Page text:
"It is insulting to the MMP governments that have gone before, they were MMP governments, they had to manage these things, they were always Labour-led or National-led, that’s not what we’ve got here.

"I think the real tragedy is ultimately, nearly a year in, past the platitudes, where is the seriously detailed plan and actions for New Zealanders on things that matter?

"Like an economic downturn, like cost of living going up more than wages, and petrol prices and rents and so on, we didn’t see any real stuff there."

Asked what he would have as priorities for New Zealand over the next three decades, Mr Bridges highlighted changes to industrial laws and dealing with overseas investment.

“Reversing the ones (taxes) they have done because that’s putting up petrol prices that are hurting Kiwi families, that’s affecting on rental prices, all these things that Kiwis are starting to really feel.”

Mr Bridges accused unions of “clipping the ticket” to no real benefit for the workers. 

The National leader said the Prime Minister was simply dealing in platitudes, not actions that matter.

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Hurricane Florence death toll rises to 15, causes collapse near coal ash landfill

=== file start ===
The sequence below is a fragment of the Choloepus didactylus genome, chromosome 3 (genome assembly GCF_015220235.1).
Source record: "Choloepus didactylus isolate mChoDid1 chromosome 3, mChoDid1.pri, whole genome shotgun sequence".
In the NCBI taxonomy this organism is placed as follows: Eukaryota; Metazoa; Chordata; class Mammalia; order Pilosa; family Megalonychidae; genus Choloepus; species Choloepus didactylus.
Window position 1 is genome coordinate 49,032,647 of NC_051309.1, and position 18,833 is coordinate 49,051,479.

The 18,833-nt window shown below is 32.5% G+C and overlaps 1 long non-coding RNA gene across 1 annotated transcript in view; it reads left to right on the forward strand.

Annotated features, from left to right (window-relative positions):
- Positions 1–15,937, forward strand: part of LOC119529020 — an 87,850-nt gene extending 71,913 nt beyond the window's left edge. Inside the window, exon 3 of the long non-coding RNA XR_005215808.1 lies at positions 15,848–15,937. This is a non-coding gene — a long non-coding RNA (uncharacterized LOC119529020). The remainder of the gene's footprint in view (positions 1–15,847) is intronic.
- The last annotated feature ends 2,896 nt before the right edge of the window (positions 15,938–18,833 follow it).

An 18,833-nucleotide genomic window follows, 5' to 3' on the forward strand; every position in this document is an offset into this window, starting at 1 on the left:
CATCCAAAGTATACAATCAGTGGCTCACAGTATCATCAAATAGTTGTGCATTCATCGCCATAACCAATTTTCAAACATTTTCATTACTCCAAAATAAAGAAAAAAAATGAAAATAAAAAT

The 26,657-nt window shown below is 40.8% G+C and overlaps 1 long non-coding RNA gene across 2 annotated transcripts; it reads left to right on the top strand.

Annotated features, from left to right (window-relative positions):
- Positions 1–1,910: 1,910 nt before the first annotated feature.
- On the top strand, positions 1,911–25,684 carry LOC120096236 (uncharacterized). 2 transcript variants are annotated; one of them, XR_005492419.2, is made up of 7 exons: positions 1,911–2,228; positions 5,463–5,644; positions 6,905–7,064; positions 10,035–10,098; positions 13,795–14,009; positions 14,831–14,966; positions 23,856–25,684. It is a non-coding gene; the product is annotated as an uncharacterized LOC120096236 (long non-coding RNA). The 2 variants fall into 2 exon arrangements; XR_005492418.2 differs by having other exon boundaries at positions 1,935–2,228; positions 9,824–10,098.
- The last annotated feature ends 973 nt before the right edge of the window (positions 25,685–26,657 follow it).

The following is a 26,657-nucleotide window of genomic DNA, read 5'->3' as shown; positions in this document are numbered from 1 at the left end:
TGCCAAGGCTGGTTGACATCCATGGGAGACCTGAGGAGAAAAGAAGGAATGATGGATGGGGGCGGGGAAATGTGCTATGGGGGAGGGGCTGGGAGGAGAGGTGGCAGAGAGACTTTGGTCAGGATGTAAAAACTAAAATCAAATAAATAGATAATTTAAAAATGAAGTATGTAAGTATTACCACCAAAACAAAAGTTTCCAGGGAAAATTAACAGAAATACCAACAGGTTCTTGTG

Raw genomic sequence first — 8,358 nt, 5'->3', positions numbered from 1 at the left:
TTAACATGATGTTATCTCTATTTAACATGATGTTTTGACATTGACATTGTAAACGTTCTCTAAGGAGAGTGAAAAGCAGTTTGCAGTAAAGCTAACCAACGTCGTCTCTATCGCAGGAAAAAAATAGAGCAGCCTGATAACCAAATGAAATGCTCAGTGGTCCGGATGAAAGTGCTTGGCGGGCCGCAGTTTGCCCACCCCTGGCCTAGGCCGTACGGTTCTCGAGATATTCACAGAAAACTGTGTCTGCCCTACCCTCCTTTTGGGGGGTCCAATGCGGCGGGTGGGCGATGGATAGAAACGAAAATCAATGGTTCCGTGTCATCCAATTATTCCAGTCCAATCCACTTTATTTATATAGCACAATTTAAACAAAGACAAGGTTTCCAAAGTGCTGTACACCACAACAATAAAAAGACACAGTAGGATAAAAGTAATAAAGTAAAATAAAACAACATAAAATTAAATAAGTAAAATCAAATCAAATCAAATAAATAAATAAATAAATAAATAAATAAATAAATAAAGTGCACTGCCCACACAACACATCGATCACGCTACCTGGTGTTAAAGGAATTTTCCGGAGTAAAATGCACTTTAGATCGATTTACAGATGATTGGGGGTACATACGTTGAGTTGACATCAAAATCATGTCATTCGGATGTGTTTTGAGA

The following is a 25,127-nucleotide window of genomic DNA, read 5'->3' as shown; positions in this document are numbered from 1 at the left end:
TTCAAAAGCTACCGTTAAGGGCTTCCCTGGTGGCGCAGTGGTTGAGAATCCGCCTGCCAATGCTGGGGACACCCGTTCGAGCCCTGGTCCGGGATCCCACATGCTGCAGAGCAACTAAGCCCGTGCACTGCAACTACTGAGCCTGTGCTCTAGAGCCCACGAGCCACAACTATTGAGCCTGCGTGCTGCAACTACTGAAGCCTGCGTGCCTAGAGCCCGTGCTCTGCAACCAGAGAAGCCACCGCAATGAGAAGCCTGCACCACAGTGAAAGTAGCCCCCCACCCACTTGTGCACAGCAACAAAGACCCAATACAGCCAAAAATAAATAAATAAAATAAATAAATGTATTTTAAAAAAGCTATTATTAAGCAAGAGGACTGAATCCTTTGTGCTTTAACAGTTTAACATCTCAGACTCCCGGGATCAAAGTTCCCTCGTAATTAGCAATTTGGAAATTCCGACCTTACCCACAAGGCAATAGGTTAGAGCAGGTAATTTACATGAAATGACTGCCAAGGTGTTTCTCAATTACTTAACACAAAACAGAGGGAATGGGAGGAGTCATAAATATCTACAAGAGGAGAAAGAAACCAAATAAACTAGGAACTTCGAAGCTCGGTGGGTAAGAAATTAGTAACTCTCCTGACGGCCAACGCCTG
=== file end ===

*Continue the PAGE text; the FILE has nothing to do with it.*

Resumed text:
Heavy rains from Florence caused a slope to collapse at a coal ash landfill at a closed power station near the North Carolina coast, Duke Energy says.

Duke spokeswoman Paige Sheehan said late Saturday about 1,530 cubic metres of ash were displaced at the L. V. Sutton Power Station outside Wilmington and that contaminated runoff likely flowed into the plant's cooling pond.

The company has not yet determined whether the weir that drains the lake was open or if contamination may have flowed into the Cape Fear River. That's roughly enough ash to fill 180 dump trucks.

Florence slammed into the North Carolina coast as a large hurricane Friday, dumping nearly 1 metre of rain and swelling the region's rivers. The resulting flooding forced swift-water rescues and left several people dead.